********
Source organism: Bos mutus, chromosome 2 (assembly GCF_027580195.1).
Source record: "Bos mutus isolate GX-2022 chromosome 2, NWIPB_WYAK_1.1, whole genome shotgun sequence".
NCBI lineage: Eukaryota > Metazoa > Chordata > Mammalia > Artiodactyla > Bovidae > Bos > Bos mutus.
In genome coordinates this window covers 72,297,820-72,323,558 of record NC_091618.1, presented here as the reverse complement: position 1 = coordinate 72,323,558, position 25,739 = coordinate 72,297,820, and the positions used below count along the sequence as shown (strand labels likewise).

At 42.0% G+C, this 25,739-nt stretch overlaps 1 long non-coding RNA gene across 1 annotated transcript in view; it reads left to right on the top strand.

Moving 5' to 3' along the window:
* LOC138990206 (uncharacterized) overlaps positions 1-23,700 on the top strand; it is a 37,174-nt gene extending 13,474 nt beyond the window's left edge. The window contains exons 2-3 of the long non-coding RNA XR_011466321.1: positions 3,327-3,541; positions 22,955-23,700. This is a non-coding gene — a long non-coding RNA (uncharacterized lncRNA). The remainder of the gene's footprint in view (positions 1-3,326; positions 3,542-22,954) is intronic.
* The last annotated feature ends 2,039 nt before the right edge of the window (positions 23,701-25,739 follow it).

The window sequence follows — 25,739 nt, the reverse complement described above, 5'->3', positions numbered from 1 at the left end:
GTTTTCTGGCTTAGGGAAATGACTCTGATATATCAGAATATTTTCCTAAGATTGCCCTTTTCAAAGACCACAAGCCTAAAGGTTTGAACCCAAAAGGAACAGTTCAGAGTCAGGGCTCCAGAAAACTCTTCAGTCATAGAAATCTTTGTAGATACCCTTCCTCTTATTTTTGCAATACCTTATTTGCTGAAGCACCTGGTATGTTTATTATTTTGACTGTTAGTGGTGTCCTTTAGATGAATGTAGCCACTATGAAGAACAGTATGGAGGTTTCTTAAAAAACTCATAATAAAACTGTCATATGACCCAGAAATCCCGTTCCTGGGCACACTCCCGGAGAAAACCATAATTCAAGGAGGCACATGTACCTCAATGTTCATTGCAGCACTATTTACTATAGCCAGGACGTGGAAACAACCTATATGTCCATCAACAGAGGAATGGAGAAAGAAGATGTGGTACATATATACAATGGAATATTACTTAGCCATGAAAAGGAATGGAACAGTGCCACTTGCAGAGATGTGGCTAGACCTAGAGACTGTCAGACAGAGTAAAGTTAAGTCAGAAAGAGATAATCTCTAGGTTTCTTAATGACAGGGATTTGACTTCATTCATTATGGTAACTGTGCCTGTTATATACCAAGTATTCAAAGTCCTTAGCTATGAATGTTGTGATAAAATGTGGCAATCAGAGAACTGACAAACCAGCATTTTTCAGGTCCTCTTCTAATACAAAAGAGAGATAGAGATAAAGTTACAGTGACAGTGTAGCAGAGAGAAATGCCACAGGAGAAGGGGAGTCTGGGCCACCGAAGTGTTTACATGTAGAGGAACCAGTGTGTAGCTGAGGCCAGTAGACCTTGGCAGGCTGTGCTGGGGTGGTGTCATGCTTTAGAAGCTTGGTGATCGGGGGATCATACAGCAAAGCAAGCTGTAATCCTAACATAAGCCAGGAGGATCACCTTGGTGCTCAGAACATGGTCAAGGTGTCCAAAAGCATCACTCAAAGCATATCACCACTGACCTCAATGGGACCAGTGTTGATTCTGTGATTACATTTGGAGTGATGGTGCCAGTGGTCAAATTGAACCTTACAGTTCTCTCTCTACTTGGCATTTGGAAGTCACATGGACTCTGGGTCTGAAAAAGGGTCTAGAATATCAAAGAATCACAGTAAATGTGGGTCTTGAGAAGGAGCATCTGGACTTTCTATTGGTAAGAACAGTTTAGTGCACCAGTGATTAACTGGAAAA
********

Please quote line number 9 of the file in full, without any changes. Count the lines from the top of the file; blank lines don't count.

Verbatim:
The window sequence follows — 25,739 nt, the reverse complement described above, 5'->3', positions numbered from 1 at the left end: